In [109]:
my_tensor = tf.constant([[1.0, 2.0], [3.0, 4.0]])
my_variable = tf.Variable(my_tensor)

# Variables can be all kinds of types, just like tensors
bool_variable = tf.Variable([False, False, False, True])
complex_variable = tf.Variable([5 + 4j, 6 + 1j])


A variable looks and acts like a tensor, and, in fact, is a data structure backed by a tf.Tensor. Like tensors, they have a dtype and a shape, and can be exported to NumPy.

In [110]:
print("Shape: ",my_variable.shape)
print("DType: ",my_variable.dtype)
print("As NumPy: ", my_variable.numpy())

Shape:  (2, 2)
DType:  <dtype: 'float32'>
As NumPy:  [[1. 2.]
[3. 4.]]


Most tensor operations work on variables as expected, although variables cannot be reshaped.

In [111]:
print("A variable:",my_variable)
print("\nViewed as a tensor:", tf.convert_to_tensor(my_variable))
print("\nIndex of highest value:", tf.argmax(my_variable))

# This creates a new tensor; it does not reshape the variable.
print("\nCopying and reshaping: ", tf.reshape(my_variable, ([1,4])))

A variable: <tf.Variable 'Variable:0' shape=(2, 2) dtype=float32, numpy=
array([[1., 2.],
[3., 4.]], dtype=float32)>

Viewed as a tensor: tf.Tensor(
[[1. 2.]
[3. 4.]], shape=(2, 2), dtype=float32)

Index of highest value: tf.Tensor([1 1], shape=(2,), dtype=int64)

Copying and reshaping:  tf.Tensor([[1. 2. 3. 4.]], shape=(1, 4), dtype=float32)


As noted above, variables are backed by tensors. You can reassign the tensor using tf.Variable.assign. Calling assign does not (usually) allocate a new tensor; instead, the existing tensor's memory is reused.

In [112]:
a = tf.Variable([2.0, 3.0])
# This will keep the same dtype, float32
a.assign([1, 2])
# Not allowed as it resizes the variable:
try:
a.assign([1.0, 2.0, 3.0])
except Exception as e:
print(f"{type(e).__name__}: {e}")

ValueError: Shapes (2,) and (3,) are incompatible


If you use a variable like a tensor in operations, you will usually operate on the backing tensor.

Creating new variables from existing variables duplicates the backing tensors. Two variables will not share the same memory.

In [113]:
a = tf.Variable([2.0, 3.0])
# Create b based on the value of a
b = tf.Variable(a)
a.assign([5, 6])

# a and b are different
print(a.numpy())
print(b.numpy())

# There are other versions of assign
print(a.assign_sub([7,9]).numpy())  # [0. 0.]

[5. 6.]
[2. 3.]
[7. 9.]
[0. 0.]


#### Let us run a demo to see why we need to understand these basic ideas.¶

In [114]:
import tensorflow as tf
import numpy as np

w = tf.Variable(0, dtype = tf.float32, trainable=True)

def cost():
return w**2-10*w + 25

for _ in range(100):
print([w.numpy(), cost().numpy()])

[0.0, 25.0]
[1.0, 16.0]
[1.8, 10.24]
[2.44, 6.5535984]
[2.9520001, 4.1943054]
[3.3616002, 2.6843548]
[3.68928, 1.7179871]
[3.9514241, 1.0995121]
[4.1611395, 0.70368576]
[4.328912, 0.45036125]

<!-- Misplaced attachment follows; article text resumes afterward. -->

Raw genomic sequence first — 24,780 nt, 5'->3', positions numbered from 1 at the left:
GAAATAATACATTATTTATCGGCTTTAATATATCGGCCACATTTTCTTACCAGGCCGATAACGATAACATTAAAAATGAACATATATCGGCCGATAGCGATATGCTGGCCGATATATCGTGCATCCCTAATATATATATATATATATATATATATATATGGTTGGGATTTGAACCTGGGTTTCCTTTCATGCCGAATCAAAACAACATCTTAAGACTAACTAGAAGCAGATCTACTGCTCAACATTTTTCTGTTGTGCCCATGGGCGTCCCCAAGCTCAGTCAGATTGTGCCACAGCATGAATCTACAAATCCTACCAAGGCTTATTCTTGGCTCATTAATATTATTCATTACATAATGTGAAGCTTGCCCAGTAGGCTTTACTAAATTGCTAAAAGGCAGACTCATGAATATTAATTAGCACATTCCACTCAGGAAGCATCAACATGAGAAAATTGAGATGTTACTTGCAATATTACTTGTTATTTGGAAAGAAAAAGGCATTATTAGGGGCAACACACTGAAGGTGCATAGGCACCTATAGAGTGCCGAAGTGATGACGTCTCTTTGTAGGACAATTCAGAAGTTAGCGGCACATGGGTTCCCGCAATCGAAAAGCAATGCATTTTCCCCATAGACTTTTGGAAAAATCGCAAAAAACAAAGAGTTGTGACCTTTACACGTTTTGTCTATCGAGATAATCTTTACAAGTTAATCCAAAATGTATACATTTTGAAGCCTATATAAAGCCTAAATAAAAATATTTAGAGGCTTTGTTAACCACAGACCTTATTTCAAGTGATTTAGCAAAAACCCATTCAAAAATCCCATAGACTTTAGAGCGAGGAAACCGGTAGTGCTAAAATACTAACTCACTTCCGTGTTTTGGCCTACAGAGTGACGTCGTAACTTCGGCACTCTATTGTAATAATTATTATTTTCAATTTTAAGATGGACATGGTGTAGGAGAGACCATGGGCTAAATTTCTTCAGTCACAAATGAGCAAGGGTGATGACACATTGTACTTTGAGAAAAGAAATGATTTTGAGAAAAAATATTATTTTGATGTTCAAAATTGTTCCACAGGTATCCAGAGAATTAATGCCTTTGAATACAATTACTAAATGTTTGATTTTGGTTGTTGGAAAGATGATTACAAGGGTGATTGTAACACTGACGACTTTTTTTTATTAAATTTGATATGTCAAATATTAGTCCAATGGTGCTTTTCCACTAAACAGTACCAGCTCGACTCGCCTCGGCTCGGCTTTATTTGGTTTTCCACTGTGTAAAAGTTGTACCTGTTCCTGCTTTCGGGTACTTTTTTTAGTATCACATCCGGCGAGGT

[4.4631295, 0.2882309]
[4.5705037, 0.18446732]
[4.656403, 0.11805916]
[4.7251225, 0.07555771]
[4.780098, 0.04835701]
[4.8240786, 0.030950546]
[4.859263, 0.019807816]
[4.88741, 0.012678146]
[4.9099283, 0.008113861]
[4.9279428, 0.0051937103]
[4.942354, 0.0033226013]
[4.953883, 0.0021247864]
[4.9631066, 0.0013618469]
[4.970485, 0.000869751]
[4.976388, 0.00055885315]
[4.9811106, 0.00035858154]
[4.9848886, 0.00022888184]
[4.9879107, 0.0001449585]
[4.990329, 9.1552734e-05]
[4.992263, 5.722046e-05]
[4.99381, 3.8146973e-05]
[4.995048, 2.2888184e-05]
[4.9960384, 1.5258789e-05]
[4.996831, 1.1444092e-05]
[4.9974647, 5.722046e-06]
[4.9979715, 5.722046e-06]
[4.9983773, 3.8146973e-06]
[4.998702, 0.0]
[4.9989614, 0.0]
[4.9991693, 1.9073486e-06]
[4.9993353, -1.9073486e-06]
[4.9994683, 1.9073486e-06]
[4.9995747, 0.0]
[4.9996595, -1.9073486e-06]
[4.9997277, 1.9073486e-06]
[4.999782, 0.0]
[4.9998255, 1.9073486e-06]
[4.9998603, 0.0]
[4.9998884, -1.9073486e-06]
[4.999911, 1.9073486e-06]
[4.9999285, 1.9073486e-06]
[4.999943, 0.0]
[4.999954, 0.0]
[4.9999633, 0.0]
[4.9999704, 1.9073486e-06]
[4.999976, -1.9073486e-06]
[4.999981, 0.0]
[4.9999847, 0.0]
[4.9999876, -1.9073486e-06]
[4.99999, 0.0]
[4.999992, 0.0]
[4.9999933, 1.9073486e-06]
[4.9999948, 1.9073486e-06]
[4.9999957, 0.0]
[4.9999967, 1.9073486e-06]
[4.999997, 1.9073486e-06]
[4.9999976, 0.0]
[4.999998, 0.0]
[4.9999986, 0.0]
[4.999999, -1.9073486e-06]
[4.999999, -1.9073486e-06]
[4.999999, -1.9073486e-06]
[4.999999, -1.9073486e-06]
[4.999999, -1.9073486e-06]
[4.999999, -1.9073486e-06]
[4.999999, -1.9073486e-06]
[4.999999, -1.9073486e-06]
[4.999999, -1.9073486e-06]
[4.999999, -1.9073486e-06]
[4.999999, -1.9073486e-06]
[4.999999, -1.9073486e-06]
[4.999999, -1.9073486e-06]
[4.999999, -1.9073486e-06]
[4.999999, -1.9073486e-06]
[4.999999, -1.9073486e-06]
[4.999999, -1.9073486e-06]
[4.999999, -1.9073486e-06]
[4.999999, -1.9073486e-06]
[4.999999, -1.9073486e-06]
[4.999999, -1.9073486e-06]
[4.999999, -1.9073486e-06]
[4.999999, -1.9073486e-06]
[4.999999, -1.9073486e-06]
[4.999999, -1.9073486e-06]
[4.999999, -1.9073486e-06]
[4.999999, -1.9073486e-06]
[4.999999, -1.9073486e-06]
[4.999999, -1.9073486e-06]
[4.999999, -1.9073486e-06]
[4.999999, -1.9073486e-06]


## Now let us use TensorFlow and Keras to do a image classification Demo¶

Again you need to install tensorflow and keras first.

Note that you can use R or python languages..

Personaly speaking, I am shifting to R now... But I am using python and R both in this course to show you how we can benefit from these two languages in our own research.